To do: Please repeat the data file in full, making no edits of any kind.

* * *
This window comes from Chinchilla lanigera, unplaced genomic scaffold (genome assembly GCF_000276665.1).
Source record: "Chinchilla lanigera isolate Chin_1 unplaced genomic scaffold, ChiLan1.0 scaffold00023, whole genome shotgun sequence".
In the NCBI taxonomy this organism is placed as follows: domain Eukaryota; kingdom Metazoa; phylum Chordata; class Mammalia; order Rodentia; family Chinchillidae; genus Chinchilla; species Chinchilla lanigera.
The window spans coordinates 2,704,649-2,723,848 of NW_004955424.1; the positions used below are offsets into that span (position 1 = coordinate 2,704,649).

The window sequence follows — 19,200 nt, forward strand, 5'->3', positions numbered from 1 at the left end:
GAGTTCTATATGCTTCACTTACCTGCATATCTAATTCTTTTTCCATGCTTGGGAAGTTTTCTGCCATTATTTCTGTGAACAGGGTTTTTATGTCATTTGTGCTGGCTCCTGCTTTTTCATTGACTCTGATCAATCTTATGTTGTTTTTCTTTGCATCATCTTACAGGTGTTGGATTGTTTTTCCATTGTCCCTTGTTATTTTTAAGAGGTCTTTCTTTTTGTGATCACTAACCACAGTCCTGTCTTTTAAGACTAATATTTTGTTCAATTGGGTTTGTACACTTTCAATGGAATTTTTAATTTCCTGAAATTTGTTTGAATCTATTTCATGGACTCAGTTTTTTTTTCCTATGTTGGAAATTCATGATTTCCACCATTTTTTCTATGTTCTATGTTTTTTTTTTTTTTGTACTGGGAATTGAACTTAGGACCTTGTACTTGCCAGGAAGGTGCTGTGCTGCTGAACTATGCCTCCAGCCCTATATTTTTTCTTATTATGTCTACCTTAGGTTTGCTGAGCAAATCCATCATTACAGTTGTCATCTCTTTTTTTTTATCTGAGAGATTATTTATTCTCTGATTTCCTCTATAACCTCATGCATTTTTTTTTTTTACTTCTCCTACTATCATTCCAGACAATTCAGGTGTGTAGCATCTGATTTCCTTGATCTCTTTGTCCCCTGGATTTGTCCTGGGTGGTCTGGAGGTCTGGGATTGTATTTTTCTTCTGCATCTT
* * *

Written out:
This window comes from Chinchilla lanigera, unplaced genomic scaffold (genome assembly GCF_000276665.1).
Source record: "Chinchilla lanigera isolate Chin_1 unplaced genomic scaffold, ChiLan1.0 scaffold00023, whole genome shotgun sequence".
In the NCBI taxonomy this organism is placed as follows: domain Eukaryota; kingdom Metazoa; phylum Chordata; class Mammalia; order Rodentia; family Chinchillidae; genus Chinchilla; species Chinchilla lanigera.
The window spans coordinates 2,704,649-2,723,848 of NW_004955424.1; the positions used below are offsets into that span (position 1 = coordinate 2,704,649).

The window sequence follows — 19,200 nt, forward strand, 5'->3', positions numbered from 1 at the left end:
GAGTTCTATATGCTTCACTTACCTGCATATCTAATTCTTTTTCCATGCTTGGGAAGTTTTCTGCCATTATTTCTGTGAACAGGGTTTTTATGTCATTTGTGCTGGCTCCTGCTTTTTCATTGACTCTGATCAATCTTATGTTGTTTTTCTTTGCATCATCTTACAGGTGTTGGATTGTTTTTCCATTGTCCCTTGTTATTTTTAAGAGGTCTTTCTTTTTGTGATCACTAACCACAGTCCTGTCTTTTAAGACTAATATTTTGTTCAATTGGGTTTGTACACTTTCAATGGAATTTTTAATTTCCTGAAATTTGTTTGAATCTATTTCATGGACTCAGTTTTTTTTTCCTATGTTGGAAATTCATGATTTCCACCATTTTTTCTATGTTCTATGTTTTTTTTTTTTTTGTACTGGGAATTGAACTTAGGACCTTGTACTTGCCAGGAAGGTGCTGTGCTGCTGAACTATGCCTCCAGCCCTATATTTTTTCTTATTATGTCTACCTTAGGTTTGCTGAGCAAATCCATCATTACAGTTGTCATCTCTTTTTTTTTATCTGAGAGATTATTTATTCTCTGATTTCCTCTATAACCTCATGCATTTTTTTTTTTTACTTCTCCTACTATCATTCCAGACAATTCAGGTGTGTAGCATCTGATTTCCTTGATCTCTTTGTCCCCTGGATTTGTCCTGGGTGGTCTGGAGGTCTGGGATTGTATTTTTCTTCTGCATCTT